Sternberg on Historical-Criticism, the Narrator, and Other Stuff

I’m continuing my way through Meir Sternberg’s Poetics of Biblical Narrative.

1.  I talked yesterday about Sternberg’s views on literary and historical-criticism, and I asked if the historical contexts of the biblical writings played a role in Sternberg’s interpretation of the biblical text.  From what I read today, my answer is “yes” and “no.”

On the “yes” side, Sternberg stated that the Bible “directs much of its narrative energies” against the pagan “humanizing conception of the divine order and might”, as it portrays God as one who “exercises absolute sway over the universe (nature, culture, history) in conspicuous isolation and transcendence” (page 101).  Many ancient Near Eastern gods, by contrast, were vulnerable to chaos or other deities.  Sternberg acknowledges, however, that God in the Hebrew Bible does not always intervene, as when God allowed freedom of choice in the story of Dinah in Genesis 34 (and yet, Sternberg notes that God in the very next chapter put fear in the hearts of the Canaanites so that they would not avenge the deaths of the Shechemites at the hands of Simeon and Levi).  Similarly, regarding other cases in which the Hebrew Bible appears to portray God as limited (e.g., God learns of Abel’s death, God changes his mind, God visits Sodom and Gomorrah, etc.), Sternberg states that God may choose to impose limits on himself, at times.  Sternberg does not agree with H. Gunkel that these represent traces in the Hebrew Bible of pagan thought.  Overall, my impression has been that Sternberg seeks to portray the ancient Israelites as different from other nations in the ancient Near East.  He also believes that biblical literature is innovative.  For example, on page 176, he states that “The passage from ignorance to knowledge, one of the great archetypes of literature, is another Hebraic innovation, for which the Greeks got all the credit.”

On pages 181-184, Sternberg criticizes A.E. Speiser’s claim that biblical writers were unaware of ancient Near Eastern customs that were reflected in the material that they were using (for background information, see my posts here and here).  Sternberg essentially argues that the writers did not need to be aware of those customs, for those customs were irrelevant to their plot!  Here, Sternberg does not deem (say) the Nuzi laws to be essential for an understanding of parts of the Hebrew Bible.  At the same time, on page 134, he says that the city of Nahor in Genesis 24:10 refers to a city that is named Nahor, not a place where a man named Nahor lived, for the Mari tablets mention a place called Nakhur.

On page 127, Sternberg argues that the Hebrew Bible differs from other ancient Near Eastern works in its treatment of variants.  Whereas other ancient Near Eastern works (and also Herodotus) preserve different versions of the same story and present them as different versions, the Hebrew Bible attempts to make them into a single story.  For example, the wife-sister stories are not treated as three versions of the same event, but rather as three separate events in patriarchal history.  Sternberg does not strike me as one who is preoccupied with identifying the different sources and layers of the Hebrew Bible, for his approach is rather synchronic.  On page 155, he criticizes the “treatment of incongruity as a symptom of genetic interference rather than of engagement and pleasure in the game of art, whose name is difficult coherence.”  This may imply that Sternberg seeks significance even in the bumps of the text.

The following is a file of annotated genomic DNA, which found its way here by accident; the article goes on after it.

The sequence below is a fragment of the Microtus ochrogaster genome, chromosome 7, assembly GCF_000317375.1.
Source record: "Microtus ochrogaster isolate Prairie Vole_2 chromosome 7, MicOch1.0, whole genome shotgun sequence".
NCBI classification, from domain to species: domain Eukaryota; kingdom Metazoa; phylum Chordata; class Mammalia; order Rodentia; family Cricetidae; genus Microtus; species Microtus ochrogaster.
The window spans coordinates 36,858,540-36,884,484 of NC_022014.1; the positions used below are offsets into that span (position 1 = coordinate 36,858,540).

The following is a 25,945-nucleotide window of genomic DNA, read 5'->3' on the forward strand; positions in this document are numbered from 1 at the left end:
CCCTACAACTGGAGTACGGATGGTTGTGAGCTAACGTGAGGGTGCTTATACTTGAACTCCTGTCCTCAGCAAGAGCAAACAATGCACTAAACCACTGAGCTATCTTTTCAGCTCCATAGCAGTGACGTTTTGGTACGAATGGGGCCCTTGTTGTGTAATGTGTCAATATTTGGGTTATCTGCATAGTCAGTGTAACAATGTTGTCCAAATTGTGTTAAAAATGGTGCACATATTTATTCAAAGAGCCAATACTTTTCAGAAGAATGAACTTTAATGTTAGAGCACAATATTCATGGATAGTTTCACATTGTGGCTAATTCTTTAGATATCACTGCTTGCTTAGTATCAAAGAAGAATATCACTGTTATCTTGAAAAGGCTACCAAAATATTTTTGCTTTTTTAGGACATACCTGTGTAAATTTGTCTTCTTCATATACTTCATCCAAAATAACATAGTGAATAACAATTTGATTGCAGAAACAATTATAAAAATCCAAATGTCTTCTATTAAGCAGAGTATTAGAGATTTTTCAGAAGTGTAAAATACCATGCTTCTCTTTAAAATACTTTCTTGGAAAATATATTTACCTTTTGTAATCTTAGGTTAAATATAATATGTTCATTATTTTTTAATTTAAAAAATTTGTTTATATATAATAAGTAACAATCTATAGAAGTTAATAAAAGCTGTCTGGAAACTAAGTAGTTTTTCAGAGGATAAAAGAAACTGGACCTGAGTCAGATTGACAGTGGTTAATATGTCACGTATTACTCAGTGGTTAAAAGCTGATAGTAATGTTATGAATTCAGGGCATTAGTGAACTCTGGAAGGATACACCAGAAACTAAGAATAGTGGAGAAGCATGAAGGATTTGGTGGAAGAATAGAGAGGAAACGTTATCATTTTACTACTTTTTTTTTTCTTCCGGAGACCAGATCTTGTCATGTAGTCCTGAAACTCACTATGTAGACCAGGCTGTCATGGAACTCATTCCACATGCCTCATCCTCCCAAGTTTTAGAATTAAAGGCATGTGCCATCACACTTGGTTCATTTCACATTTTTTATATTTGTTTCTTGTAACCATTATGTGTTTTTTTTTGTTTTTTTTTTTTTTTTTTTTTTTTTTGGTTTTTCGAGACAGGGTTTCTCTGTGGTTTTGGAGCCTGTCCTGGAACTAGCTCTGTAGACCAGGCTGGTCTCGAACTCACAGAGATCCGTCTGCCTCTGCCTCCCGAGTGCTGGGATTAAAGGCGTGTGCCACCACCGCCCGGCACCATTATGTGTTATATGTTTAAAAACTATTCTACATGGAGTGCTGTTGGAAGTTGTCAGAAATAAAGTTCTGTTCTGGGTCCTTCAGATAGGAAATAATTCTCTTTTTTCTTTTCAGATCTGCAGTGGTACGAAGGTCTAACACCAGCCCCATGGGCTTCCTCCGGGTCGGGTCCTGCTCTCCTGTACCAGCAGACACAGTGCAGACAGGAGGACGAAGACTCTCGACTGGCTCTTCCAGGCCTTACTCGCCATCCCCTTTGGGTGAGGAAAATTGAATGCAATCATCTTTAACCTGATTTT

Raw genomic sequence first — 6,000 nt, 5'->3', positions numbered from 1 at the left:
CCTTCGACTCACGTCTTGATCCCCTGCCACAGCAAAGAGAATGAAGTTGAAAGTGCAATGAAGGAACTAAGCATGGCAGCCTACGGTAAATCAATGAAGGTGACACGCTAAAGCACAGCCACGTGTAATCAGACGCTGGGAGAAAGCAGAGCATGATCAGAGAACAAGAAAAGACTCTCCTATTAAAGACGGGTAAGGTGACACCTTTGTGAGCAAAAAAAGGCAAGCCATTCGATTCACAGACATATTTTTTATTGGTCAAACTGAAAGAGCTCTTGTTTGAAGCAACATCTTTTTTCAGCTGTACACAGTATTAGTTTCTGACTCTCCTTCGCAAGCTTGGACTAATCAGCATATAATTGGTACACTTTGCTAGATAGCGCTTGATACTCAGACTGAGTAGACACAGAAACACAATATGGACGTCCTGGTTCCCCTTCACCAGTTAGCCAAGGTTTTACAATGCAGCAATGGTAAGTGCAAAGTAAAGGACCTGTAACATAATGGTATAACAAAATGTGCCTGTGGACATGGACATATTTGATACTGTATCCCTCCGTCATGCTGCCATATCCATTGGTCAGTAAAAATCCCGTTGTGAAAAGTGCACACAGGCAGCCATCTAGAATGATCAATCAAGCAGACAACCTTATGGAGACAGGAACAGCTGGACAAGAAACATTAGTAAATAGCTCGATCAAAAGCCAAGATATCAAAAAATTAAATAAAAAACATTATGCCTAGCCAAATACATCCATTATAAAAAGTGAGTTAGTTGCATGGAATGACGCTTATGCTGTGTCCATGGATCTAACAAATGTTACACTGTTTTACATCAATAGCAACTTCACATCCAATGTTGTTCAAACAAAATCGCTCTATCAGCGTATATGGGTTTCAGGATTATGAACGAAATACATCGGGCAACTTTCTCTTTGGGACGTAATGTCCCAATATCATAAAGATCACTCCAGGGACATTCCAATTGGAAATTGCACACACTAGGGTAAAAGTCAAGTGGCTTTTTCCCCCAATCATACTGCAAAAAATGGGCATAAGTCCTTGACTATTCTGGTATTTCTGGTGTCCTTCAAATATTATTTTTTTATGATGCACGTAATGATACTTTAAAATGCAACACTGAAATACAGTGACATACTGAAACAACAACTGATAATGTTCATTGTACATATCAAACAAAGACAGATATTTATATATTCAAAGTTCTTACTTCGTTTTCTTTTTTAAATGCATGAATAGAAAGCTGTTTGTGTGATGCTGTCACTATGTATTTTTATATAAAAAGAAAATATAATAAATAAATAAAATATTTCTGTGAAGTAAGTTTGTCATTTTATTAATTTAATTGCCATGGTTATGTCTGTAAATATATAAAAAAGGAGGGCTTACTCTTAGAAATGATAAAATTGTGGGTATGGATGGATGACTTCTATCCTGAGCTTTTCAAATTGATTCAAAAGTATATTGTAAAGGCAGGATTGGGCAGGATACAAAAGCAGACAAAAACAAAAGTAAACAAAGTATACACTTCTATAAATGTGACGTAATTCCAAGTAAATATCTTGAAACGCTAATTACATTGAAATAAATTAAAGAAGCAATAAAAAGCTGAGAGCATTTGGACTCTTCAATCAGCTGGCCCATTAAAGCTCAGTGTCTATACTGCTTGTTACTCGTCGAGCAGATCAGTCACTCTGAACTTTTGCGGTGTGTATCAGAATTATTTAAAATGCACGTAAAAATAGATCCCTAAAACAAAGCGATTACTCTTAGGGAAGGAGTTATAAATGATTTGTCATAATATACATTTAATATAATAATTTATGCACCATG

2.  I wrote yesterday that Sternberg’s view of the omniscient narrator relates to God’s omniscience.  Today, I saw what appeared to be a slight backtracking from that idea, for he states on page 154 that the narrator “moves beyond or parallel to God’s viewpoint without challenging its authority.”  On page 155, Sternberg says, “Nor does God himself, the Bible’s most voluminous speaker, share the narrator’s aesthetic norms and practices…”  Somehow, the narrator shares God’s omniscience, on some level, and yet the narrator is not God.

3.  In his discussion of literary elements of the text, Sternberg had some interesting things to say.  On page 157, he mentions pity for Esau and Saul.  I identify here, for I have often felt sorry for those characters, rather than demonizing them!  And, on page 197, Sternberg talks about how David’s leisure (e.g., sleeping late) led to his adultery with Bathsheba.

About jamesbradfordpate

My name is James Pate. This blog is about my journey. I read books. I watch movies and TV shows. I go to church. I try to find meaning. And, when I can’t do that, I just talk about stuff that I find interesting. I have degrees in fields of religious studies. I have an M.Phil. in the History of Biblical Interpretation from Hebrew Union College in Cincinnati, Ohio. I also have an M.A. in Hebrew Bible from Jewish Theological Seminary, an M.Div. from Harvard Divinity School, and a B.A. from DePauw University.
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